• Reformulated teacher education programmes that place thrust on the active involvement of learners in the process of knowledge construction, shared context of learning, teacher as a facilitator of knowledge construction, multidisciplinary nature of knowledge of teacher education, integration theory and practice dimensions, and engagement with issues and
concerns of contemporary Indian society from a critical perspective.
• Centrality of language proficiency in teacher education and an integrated model of teacher education for strengthening professionalisation of teachers assume significance.
• In-service education needs to become a catalyst for change in school practices.
• The Panchayati Raj system should be strengthened by evolving a mechanism to regulate the functioning of parallel bodies at the village level so that democratic participation in
development can be realised.
• Reducing stress and enhancing success in examinations necessitate:
- a shift away from content-based testing to problem solving skills and understanding.
The prevailing typology of questions asked needs a radical change.
- a shift towards shorter examinations.
- an examination with a 'flexible time limit'.
- setting up of a single nodal agency for coordinating the design and conduct of entrance examinations.
• Institutionalisation of work-centred education as an integrated part of the school curriculum from the pre-primary to the +2 stage is expected to lay the necessary foundation for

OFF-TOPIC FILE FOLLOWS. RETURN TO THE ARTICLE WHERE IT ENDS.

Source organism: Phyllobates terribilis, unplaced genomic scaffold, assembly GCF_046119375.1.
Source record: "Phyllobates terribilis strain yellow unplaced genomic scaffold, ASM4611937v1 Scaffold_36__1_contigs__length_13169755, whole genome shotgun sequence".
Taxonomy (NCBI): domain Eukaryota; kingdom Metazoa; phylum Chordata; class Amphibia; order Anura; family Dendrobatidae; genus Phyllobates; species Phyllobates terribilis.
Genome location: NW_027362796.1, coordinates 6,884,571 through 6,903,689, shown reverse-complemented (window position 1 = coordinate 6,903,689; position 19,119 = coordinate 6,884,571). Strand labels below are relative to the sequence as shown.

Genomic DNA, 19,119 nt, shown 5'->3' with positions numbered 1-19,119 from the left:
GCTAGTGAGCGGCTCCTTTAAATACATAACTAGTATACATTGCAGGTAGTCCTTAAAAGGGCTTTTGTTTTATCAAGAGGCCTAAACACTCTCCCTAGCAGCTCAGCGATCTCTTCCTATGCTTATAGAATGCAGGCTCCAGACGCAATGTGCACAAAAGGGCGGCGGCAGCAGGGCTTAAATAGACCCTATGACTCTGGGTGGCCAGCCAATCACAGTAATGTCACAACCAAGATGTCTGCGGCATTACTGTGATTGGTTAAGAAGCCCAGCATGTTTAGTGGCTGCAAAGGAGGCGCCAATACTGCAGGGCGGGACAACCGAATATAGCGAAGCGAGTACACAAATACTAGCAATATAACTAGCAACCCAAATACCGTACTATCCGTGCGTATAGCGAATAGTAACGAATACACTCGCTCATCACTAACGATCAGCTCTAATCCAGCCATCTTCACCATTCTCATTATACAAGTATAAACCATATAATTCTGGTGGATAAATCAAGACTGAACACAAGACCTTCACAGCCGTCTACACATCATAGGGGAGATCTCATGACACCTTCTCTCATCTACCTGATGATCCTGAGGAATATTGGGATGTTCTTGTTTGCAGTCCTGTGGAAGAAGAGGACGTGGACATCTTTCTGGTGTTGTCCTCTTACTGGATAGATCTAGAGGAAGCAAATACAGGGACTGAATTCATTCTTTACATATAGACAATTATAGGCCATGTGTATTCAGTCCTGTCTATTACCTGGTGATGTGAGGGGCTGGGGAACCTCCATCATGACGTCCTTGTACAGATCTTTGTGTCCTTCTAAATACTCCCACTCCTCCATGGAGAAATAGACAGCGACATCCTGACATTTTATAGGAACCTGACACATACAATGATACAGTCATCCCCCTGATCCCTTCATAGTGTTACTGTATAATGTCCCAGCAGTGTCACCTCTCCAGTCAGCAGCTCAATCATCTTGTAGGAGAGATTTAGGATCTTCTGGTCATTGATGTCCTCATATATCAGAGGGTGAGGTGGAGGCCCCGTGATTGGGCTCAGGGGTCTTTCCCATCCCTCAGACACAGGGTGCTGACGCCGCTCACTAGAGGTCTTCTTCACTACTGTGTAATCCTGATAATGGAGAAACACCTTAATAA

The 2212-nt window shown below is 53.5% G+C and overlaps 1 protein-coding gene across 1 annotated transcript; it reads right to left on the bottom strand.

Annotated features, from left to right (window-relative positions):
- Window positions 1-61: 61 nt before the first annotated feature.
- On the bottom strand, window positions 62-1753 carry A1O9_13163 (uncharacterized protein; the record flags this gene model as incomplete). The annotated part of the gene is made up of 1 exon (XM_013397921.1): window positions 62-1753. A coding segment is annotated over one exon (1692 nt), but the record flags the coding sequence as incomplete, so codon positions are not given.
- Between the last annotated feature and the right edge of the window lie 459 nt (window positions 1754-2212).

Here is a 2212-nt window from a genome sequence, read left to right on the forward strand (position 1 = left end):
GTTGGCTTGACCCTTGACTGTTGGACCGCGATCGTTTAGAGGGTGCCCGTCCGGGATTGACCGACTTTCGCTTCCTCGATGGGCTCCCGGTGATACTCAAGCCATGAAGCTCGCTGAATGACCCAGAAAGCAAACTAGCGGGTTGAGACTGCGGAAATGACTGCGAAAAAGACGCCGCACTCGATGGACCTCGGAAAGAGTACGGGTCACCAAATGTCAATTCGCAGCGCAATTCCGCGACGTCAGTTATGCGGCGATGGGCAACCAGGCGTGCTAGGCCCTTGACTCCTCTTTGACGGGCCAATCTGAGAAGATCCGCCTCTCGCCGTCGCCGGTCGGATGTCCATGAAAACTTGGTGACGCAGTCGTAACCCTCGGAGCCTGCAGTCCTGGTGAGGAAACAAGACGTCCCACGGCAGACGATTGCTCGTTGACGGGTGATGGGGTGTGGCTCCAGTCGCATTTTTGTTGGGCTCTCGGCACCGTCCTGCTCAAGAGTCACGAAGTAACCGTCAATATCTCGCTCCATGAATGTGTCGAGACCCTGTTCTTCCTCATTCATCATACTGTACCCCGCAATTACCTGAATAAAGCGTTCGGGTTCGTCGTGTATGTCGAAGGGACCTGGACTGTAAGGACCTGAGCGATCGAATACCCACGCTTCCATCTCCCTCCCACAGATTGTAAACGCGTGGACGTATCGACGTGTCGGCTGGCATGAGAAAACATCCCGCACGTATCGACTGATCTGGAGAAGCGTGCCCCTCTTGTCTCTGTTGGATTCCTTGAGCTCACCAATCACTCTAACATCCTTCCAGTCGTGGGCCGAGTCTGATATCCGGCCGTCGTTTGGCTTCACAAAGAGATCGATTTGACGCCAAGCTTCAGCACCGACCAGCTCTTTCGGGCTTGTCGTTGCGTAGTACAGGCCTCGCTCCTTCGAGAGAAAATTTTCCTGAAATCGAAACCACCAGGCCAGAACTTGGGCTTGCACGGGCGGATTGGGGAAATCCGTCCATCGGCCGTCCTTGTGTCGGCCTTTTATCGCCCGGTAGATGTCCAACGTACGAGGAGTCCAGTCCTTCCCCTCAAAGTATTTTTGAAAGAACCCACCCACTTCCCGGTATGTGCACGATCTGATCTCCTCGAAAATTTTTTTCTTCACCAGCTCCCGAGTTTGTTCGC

reconceptualising and restructuring vocational education to meet the challenges of a globalised economy.
• Vocational Education and Training (VET) need to be conceived and implemented in a mission mode, involving the establishment of separate VET centres and institutions from
the level of village clusters and blocks to sub-divisional/district towns and metropolitan areas in collaboration with the nation wide spectrum of facilities already existing in this sector.
• Availability of multiple textbooks to widen teachers' choices and provide for the diversity in children's needs and interests.
• Sharing of teaching experiences and diverse classroom practices to generate new ideas a n d facilitate innovation and experimentation.
• Development of syllabi, textbooks and teaching-learning resources could be carried out in a decentralised and participatory manner involving teachers, experts from universities, NGOs and teachers' organisations.